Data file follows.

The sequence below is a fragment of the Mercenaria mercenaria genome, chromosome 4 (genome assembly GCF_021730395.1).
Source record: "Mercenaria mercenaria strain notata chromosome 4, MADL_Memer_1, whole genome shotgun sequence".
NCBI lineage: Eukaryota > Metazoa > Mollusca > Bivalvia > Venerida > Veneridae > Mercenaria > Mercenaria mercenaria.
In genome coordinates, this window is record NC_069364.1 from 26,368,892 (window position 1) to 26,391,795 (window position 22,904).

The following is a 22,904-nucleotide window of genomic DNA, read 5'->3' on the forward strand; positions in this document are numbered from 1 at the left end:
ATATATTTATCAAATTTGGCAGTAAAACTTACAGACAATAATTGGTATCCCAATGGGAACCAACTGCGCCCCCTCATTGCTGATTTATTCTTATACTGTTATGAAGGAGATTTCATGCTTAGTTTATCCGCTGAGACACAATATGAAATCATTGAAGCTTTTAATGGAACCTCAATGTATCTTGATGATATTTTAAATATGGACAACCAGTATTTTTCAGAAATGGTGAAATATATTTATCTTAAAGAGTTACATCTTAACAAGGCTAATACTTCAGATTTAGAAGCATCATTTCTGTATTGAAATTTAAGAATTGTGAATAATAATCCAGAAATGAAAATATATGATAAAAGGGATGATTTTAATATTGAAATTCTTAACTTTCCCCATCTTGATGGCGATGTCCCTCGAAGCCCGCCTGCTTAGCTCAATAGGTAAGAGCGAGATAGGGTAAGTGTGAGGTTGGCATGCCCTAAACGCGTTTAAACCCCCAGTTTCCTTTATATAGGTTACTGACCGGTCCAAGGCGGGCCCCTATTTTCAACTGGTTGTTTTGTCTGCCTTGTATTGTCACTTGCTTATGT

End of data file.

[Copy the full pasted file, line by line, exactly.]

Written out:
The sequence below is a fragment of the Mercenaria mercenaria genome, chromosome 4 (genome assembly GCF_021730395.1).
Source record: "Mercenaria mercenaria strain notata chromosome 4, MADL_Memer_1, whole genome shotgun sequence".
NCBI lineage: Eukaryota > Metazoa > Mollusca > Bivalvia > Venerida > Veneridae > Mercenaria > Mercenaria mercenaria.
In genome coordinates, this window is record NC_069364.1 from 26,368,892 (window position 1) to 26,391,795 (window position 22,904).

The following is a 22,904-nucleotide window of genomic DNA, read 5'->3' on the forward strand; positions in this document are numbered from 1 at the left end:
ATATATTTATCAAATTTGGCAGTAAAACTTACAGACAATAATTGGTATCCCAATGGGAACCAACTGCGCCCCCTCATTGCTGATTTATTCTTATACTGTTATGAAGGAGATTTCATGCTTAGTTTATCCGCTGAGACACAATATGAAATCATTGAAGCTTTTAATGGAACCTCAATGTATCTTGATGATATTTTAAATATGGACAACCAGTATTTTTCAGAAATGGTGAAATATATTTATCTTAAAGAGTTACATCTTAACAAGGCTAATACTTCAGATTTAGAAGCATCATTTCTGTATTGAAATTTAAGAATTGTGAATAATAATCCAGAAATGAAAATATATGATAAAAGGGATGATTTTAATATTGAAATTCTTAACTTTCCCCATCTTGATGGCGATGTCCCTCGAAGCCCGCCTGCTTAGCTCAATAGGTAAGAGCGAGATAGGGTAAGTGTGAGGTTGGCATGCCCTAAACGCGTTTAAACCCCCAGTTTCCTTTATATAGGTTACTGACCGGTCCAAGGCGGGCCCCTATTTTCAACTGGTTGTTTTGTCTGCCTTGTATTGTCACTTGCTTATGT